Legislators from all over the state are in Atlanta for the annual 40-day session to make and change laws, and we’re betting that most of those politicians wouldn’t know if Georgia’s deer limit was closer to one deer per season or 100 deer.
Meanwhile, there was a familiar tone to the recent Wildlife Resources Division public meetings, where sportsmen had an opportunity to offer suggestions and air grievances about hunting regulations.
As usual, the most popular topics at the regs meetings were baiting in the Northern Zone and the deer limit, which require law change by the Georgia state legislature. WRD could hear from every deer hunter in Georgia saying they wanted changes to the baiting law and deer limits, and WRD couldn’t make a change if they wanted.
Legalizing baiting statewide and reducing the deer limit are not priorities for WRD, so you won’t see the agency push for that legislation.
What WRD does want is to increase the costs of hunting and fishing licenses. Sportsmen can expect license-fee legislation to reemerge in the next few weeks after two efforts last year failed to get the proper political traction. DNR surveys showed that most stakeholders support a license-fee increase. The 2016 GON’s VOTES survey of hunters and fishermen found that 36 percent supported a license-fee increase, 26 percent opposed it, and 38 percent said they needed more information about what WRD would do with additional funds.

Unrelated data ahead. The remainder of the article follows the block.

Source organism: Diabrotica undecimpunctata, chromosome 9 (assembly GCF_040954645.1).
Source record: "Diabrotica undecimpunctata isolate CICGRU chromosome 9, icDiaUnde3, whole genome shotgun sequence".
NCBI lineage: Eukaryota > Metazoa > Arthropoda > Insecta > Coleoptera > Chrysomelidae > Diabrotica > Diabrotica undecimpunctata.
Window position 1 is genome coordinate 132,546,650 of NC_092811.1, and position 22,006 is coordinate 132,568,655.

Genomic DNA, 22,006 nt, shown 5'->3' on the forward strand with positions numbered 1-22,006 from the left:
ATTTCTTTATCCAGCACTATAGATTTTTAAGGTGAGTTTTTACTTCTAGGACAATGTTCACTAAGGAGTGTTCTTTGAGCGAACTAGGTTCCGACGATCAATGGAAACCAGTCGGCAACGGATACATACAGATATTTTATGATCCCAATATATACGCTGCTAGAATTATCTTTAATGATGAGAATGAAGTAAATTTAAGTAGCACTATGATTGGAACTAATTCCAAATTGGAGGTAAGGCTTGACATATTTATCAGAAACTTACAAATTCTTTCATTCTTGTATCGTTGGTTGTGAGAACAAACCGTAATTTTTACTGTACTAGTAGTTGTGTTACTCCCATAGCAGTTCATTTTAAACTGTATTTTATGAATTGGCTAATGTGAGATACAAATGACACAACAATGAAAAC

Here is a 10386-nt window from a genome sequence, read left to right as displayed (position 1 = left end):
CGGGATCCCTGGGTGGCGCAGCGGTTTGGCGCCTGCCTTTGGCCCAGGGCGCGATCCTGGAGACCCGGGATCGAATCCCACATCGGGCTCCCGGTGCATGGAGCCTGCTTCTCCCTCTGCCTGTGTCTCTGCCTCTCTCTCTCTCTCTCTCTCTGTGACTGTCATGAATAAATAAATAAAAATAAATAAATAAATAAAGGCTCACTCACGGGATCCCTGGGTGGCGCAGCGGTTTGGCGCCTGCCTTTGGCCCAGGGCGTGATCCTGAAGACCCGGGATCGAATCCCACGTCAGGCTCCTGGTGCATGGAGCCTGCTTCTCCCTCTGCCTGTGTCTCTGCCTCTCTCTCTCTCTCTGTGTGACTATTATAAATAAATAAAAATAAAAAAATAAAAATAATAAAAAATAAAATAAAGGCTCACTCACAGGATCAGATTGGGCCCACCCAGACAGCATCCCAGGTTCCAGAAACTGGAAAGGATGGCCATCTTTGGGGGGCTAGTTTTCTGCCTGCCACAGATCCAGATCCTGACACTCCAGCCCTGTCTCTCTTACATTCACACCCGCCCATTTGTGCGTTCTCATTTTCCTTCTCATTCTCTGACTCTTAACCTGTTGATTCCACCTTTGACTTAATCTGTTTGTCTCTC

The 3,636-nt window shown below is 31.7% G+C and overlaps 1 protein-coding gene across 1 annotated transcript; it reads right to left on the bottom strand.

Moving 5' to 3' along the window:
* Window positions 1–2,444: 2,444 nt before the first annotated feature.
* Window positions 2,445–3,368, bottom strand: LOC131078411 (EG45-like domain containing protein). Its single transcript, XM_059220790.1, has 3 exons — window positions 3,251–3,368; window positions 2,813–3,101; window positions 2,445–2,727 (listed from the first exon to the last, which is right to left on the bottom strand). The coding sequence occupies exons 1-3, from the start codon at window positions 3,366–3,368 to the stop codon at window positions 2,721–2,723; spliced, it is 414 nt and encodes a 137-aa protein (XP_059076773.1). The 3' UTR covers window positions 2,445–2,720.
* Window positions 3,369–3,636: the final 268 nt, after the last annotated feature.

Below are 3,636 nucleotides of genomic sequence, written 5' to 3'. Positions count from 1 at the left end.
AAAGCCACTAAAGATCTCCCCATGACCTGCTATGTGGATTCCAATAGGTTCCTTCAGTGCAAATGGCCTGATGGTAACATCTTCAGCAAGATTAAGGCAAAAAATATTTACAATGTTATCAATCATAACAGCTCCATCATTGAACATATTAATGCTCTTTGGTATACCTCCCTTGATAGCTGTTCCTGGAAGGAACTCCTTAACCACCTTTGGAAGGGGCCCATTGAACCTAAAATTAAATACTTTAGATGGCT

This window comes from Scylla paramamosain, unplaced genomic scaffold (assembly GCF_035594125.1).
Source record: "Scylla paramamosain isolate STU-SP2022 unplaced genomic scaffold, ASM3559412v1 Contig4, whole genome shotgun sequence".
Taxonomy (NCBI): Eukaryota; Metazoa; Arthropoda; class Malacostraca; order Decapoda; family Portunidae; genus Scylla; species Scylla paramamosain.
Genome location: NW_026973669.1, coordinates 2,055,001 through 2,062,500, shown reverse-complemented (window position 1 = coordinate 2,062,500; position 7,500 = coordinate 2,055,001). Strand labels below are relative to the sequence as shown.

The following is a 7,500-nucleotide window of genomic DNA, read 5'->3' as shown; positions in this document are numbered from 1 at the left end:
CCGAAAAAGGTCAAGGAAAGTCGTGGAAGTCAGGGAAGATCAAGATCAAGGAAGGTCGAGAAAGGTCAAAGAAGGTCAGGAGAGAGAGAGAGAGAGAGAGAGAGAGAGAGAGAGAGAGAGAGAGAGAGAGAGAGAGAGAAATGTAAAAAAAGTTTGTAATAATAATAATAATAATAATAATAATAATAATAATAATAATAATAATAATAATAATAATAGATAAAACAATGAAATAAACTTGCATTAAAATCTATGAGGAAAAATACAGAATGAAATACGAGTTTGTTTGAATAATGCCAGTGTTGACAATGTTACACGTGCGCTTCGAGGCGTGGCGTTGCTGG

The last fee increase for in-state hunters and fishermen was in 2001, and those addition revenues were used for the land-acquisition program Preservation 2000. Those land purchases are now fully paid for, but even with that additional money from the fee increase now going to DNR’s budget, the costs for Georgia licenses are below average for southeastern states.
If new legislation this year mirrors the proposed increases from last year, a resident hunting license would increase from $10 to $15, and a resident big-game license would increase from $9 to $25. A resident fishing license would increase from $9 to $15. A resident Sportsman’s License, which covers all hunting and fishing, would increase from $55 to $65.
• Gun Laws: After Gov. Nathan Deal vetoed two laws passed by legislators last year, expect those bills to resurface. Gov. Deal vetoed the “Campus Carry” bill, and he also vetoed House Bill 1060 because of a measure that would require churches to opt-in if they want to ban weapons, rather the current law that says weapons are banned unless a church says they are legal.
Meanwhile, a gun-confiscation bill introduced by a coalition of Georgia Democrats last year is back. HB 10 will ban commonly owned semi-automatic guns and required confiscation of those guns from law-abiding owners. HB 10 will ban the possession, sale, transport and distribution or use of certain firearms defined as “assault weapons” based entirely on how guns look and because of their semi-auto action.
“As proven by the failed 1994 Clinton Gun ban, this misguided legislation would have no effect on crime and would only affect law-abiding gun owners in Georgia, potentially turning them into criminals overnight,” said the NRA-ILA.
Check www.gon.com for timely updates on Georgia’s legislative session.